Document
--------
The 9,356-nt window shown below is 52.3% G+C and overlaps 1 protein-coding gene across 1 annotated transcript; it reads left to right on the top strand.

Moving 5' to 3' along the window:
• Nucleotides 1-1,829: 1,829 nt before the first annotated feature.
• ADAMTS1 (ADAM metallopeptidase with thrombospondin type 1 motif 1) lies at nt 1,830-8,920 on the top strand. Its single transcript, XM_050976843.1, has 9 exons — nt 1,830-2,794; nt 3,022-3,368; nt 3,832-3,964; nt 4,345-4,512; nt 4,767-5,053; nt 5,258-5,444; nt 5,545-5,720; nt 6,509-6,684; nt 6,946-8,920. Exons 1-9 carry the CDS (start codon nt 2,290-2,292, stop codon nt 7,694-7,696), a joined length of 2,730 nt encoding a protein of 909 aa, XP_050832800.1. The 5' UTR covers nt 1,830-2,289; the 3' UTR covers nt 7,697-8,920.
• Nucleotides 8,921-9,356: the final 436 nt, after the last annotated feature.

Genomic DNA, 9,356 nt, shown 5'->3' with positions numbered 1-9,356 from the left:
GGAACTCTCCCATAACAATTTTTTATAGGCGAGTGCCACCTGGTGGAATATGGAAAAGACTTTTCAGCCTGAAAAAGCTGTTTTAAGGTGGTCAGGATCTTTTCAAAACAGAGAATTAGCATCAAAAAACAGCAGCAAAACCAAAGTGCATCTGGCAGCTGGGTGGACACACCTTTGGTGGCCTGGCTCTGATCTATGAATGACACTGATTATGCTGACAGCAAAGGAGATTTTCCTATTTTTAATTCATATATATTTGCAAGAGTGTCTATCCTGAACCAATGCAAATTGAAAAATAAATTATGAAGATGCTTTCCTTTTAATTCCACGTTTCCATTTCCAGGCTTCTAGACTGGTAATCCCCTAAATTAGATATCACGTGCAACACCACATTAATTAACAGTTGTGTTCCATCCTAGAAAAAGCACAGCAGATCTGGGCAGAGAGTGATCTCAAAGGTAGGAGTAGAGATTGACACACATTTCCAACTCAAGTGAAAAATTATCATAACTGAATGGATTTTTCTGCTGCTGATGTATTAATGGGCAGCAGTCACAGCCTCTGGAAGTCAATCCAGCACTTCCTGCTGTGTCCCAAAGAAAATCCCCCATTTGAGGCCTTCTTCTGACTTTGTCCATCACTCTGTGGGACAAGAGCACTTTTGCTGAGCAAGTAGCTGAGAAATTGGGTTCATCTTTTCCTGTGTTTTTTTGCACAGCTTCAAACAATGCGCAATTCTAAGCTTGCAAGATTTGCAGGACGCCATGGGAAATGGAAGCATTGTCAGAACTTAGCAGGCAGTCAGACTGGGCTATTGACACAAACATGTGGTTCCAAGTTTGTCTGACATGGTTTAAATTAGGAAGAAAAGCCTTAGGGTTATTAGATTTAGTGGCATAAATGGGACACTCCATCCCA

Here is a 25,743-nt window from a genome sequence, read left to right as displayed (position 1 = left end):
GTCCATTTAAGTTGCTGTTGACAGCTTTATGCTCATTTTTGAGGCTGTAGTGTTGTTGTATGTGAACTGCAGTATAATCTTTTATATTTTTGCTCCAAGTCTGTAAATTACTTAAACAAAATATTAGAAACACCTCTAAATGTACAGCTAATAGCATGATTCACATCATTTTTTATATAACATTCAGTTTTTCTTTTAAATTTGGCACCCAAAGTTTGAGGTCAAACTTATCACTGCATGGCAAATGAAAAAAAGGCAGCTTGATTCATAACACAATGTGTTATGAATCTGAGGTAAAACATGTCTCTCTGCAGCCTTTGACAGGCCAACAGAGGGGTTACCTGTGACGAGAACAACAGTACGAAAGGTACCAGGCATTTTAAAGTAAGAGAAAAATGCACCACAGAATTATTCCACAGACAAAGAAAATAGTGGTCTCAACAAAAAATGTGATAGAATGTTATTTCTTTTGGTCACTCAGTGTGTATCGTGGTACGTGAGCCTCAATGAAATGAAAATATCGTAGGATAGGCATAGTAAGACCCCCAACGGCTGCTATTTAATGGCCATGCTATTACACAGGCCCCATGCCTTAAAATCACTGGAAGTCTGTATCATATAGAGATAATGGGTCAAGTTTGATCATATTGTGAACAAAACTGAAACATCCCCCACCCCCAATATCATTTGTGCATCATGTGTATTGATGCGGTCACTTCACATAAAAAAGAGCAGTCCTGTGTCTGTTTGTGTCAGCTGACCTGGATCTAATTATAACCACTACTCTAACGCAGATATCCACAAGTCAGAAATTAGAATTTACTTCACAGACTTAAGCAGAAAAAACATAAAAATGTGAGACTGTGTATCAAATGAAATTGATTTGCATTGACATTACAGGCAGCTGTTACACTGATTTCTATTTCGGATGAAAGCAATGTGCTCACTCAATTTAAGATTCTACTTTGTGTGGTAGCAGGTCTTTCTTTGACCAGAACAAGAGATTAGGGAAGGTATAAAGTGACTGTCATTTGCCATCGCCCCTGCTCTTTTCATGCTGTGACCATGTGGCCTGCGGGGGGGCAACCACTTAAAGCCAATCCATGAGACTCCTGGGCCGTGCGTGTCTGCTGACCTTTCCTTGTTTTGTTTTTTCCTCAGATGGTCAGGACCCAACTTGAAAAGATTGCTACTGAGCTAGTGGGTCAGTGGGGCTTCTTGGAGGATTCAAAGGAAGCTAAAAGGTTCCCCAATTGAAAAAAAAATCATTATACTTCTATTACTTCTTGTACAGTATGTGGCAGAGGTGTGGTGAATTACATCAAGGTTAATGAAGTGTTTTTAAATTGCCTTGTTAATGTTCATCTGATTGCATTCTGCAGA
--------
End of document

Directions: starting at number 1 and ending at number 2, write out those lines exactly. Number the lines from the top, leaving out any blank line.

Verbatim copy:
The 9,356-nt window shown below is 52.3% G+C and overlaps 1 protein-coding gene across 1 annotated transcript; it reads left to right on the top strand.

Moving 5' to 3' along the window: